Question 5

Describe the principles of measurement of arterial haemoglobin O2 saturation using a pulse oximeter. (60% of marks) Outline the limitations of this technique. (40% of marks)

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College Answer

A lack of understanding of the physics behind pulse oximetry was a common area of weakness amongst most candidates. Candidates were expected to mention the underlying principle of the “Beer Lambert” Law, absorption spectra and that the differential absorption of light at different wavelengths by different haemoglobin species is used to determine the fractions of haemoglobin types. Limitations should include mention of errors due to calibration as well as sources of false positive and false negative readings.

Discussion

  • Principles fundamental to pulse oximetry
    • Different absorption of different light wavelengths by haemoglobin species
    • Isolation of the pulsatile arterial signal because of pulse-related changes in optical distance 
  • Different light absorption by haemoglobin species:
    • Two wavelengths (660 and 40 nm) are used in pulse oximettry
    • Deoxyhaemoglobin absorbs more light at 660nm and oxyhaemoglobin absorbs more light at 940 nm.
  • Quantification of haemoglobin species concentration
    • Beer Law: the concentration of a given solute in a solvent is determined by the amount of light that is absorbed by the solute at a specific wavelength
    • Thus, concentration of oxyhaemoglobin and deoxyhaemoglobin can be determined from their absorption of the two wavelengths
  • Determination of pulsatile signal
    • Absorption-over-time signal from arterial blood is pulsatile, whereas signal from venous haemoglobin and tissue is not.
    • When the arteries pulsate, the distance travelled by light though them changes
    • One can therefore use Lambert's Law (equal parts in the same absorbing medium absorb equal fractions of the light that enters them).
    • Thus, one can compare the ratio of pulsatile and nonpulsatile absorbance to produce R, the ratio of absorbance at any given time 
  • Calibration with empirically measured data
    • R is meaningless unless it can be related to oxygen saturation;
    • A series of saturation measurements and R values have been collected from healthy individuals in the 100-75% saturation range, and extrapolated to 0%
    • This array of data is used by the pulse oximeter control circuit as a lookup table to p
  • Correction for ambient light
    • The pulse oximeter LEDs strobe at a high frequency (400-900 Hz)
    • When the LED is off, the photometer measures the absorption of ambient light, and subtracts  this from the signal measured when the LEDs are on.
    • This eliminates the contribution of (most) ambient light
  • Essential design elements of a pulse oximeter include:
    • LED light sources
    • A photometer
    • A control circuit
    • A user interfce with display and alarm functions
  • Limitations of pulse oximetry are:
    • Inevitable difference with ABG oximetry due to processign artifact
    • Inabiulity to detect PO2 or discriminate between haemoglobin species e.g carboxyhaemoglobin
    • Spurious results in the presence of carboxyhaemoglobin and methaemoglobin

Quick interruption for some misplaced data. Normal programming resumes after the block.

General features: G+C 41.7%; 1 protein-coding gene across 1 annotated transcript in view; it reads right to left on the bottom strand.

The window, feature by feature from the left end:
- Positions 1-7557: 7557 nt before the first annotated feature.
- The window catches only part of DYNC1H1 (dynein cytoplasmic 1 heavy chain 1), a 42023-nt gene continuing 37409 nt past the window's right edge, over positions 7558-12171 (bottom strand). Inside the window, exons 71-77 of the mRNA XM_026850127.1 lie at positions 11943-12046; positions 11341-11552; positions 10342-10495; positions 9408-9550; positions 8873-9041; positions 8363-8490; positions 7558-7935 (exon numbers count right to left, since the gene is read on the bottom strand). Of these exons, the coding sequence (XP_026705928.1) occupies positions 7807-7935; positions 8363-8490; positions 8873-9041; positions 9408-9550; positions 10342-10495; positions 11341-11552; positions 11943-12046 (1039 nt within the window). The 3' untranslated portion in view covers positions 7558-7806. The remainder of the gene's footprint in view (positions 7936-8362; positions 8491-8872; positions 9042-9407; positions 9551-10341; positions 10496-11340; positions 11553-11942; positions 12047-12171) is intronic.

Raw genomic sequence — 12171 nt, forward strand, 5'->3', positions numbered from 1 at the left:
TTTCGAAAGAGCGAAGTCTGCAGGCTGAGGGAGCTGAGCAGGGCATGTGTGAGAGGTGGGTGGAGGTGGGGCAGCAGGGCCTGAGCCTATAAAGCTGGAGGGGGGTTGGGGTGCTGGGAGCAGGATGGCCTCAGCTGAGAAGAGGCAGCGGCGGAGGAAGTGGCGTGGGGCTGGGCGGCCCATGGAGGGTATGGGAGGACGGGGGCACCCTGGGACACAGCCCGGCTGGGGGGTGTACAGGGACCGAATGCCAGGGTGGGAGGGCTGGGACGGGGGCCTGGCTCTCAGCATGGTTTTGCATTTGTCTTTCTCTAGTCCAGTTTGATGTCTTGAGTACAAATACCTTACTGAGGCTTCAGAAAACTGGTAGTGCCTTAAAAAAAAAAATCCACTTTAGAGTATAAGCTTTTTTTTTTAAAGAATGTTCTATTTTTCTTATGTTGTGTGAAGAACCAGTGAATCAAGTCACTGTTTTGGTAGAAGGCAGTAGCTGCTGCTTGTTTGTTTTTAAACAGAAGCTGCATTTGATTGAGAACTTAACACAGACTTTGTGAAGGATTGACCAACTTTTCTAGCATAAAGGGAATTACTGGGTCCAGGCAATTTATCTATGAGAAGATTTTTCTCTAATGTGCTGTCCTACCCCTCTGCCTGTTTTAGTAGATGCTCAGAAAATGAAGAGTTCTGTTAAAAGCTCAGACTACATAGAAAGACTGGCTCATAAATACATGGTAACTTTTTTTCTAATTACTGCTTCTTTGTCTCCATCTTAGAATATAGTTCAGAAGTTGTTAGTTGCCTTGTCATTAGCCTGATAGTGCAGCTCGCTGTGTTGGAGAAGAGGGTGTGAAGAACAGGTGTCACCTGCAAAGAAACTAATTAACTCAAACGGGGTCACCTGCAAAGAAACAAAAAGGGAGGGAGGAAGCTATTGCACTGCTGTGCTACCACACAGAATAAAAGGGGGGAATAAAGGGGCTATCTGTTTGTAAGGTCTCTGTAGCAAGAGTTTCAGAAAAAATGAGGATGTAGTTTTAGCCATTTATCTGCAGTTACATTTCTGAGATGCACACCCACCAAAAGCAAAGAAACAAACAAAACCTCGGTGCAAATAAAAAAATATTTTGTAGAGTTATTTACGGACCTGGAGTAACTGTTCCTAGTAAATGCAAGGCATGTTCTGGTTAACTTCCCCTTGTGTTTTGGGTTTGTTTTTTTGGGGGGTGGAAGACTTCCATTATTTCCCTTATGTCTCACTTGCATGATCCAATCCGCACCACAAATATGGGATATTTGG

• Errors to detect pulse with poor perfusion, nonpulsatile ECMO flow or patient movement
    • Increasing inaccuracy in the extrapolated range of calibration values (low oxygen saturation, below 50%)

References

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Kyriacou, Panayiotis, Karthik Budidha, and Tomas Y. Abay. "Optical techniques for blood and tissue oxygenation." Encyclopedia of Biomedical Engineering, ed R. Narayan (Oxford: Elsevier) (2019): 461-472.

Severinghaus, John W., and Shin O. Koh. "Effect of anemia on pulse oximeter accuracy at low saturation." Journal of clinical monitoring 6.2 (1990): 85-88.

Fluck, Robert R., et al. "Does ambient light affect the accuracy of pulse oximetry?." Respiratory care 48.7 (2003): 677-680.

Amar, David, et al. "Fluorescent light interferes with pulse oximetry." Journal of clinical monitoring 5.2 (1989): 135-136.

Block, Frank E. "Interference in a pulse oximeter from a fiberoptic light source." Journal of clinical monitoring 3.3 (1987): 210-211.

American Association for Respiratory Care. AARC Clinical Practice Guideline: Pulse oximetry. Respir Care 1991;36(12):1406–1409

Ralston, A. C., R. K. Webb, and W. B. Runciman. "Potential errors in pulse oximetry: I. Pulse oximeter evaluation." Anaesthesia 46.3 (1991): 202-206.

Webb, R. K., A. C. Ralston, and W. B. Runciman. "Potential errors in pulse oximetry: II. Effects of changes in saturation and signal quality.Anaesthesia 46.3 (1991): 207-212.

Singh, Anupam Kumar, et al. "Comparative evaluation of accuracy of pulse oximeters and factors affecting their performance in a tertiary intensive care unit." Journal of clinical and diagnostic research: JCDR 11.6 (2017): OC05.

Severinghaus, J. W. "Pulse oximetry uses and limitations." ASA Convention. 1989.

Ralston, A. C., R. K. Webb, and W. B. Runciman. "Potential errors in pulse oximetry III: effects of interference, dyes, dyshaemoglobins and other pigments." Anaesthesia 46.4 (1991): 291-295.

Severinghaus, John W. "Takuo Aoyagi: discovery of pulse oximetry." Anesthesia & Analgesia 105.6 (2007): S1-S4.

Tremper, Kevin K. "Pulse oximetry." Chest 95.4 (1989): 713-715.

Feiner, John R., John W. Severinghaus, and Philip E. Bickler. "Dark skin decreases the accuracy of pulse oximeters at low oxygen saturation: the effects of oximeter probe type and gender." Anesthesia & Analgesia 105.6 (2007): S18-S23.

Pologe, Jonas A. "Pulse oximetry: technical aspects of machine design." International anesthesiology clinics 25.3 (1987): 137-153.

Webster, John G. Design of pulse oximetersCRC Press, 1997.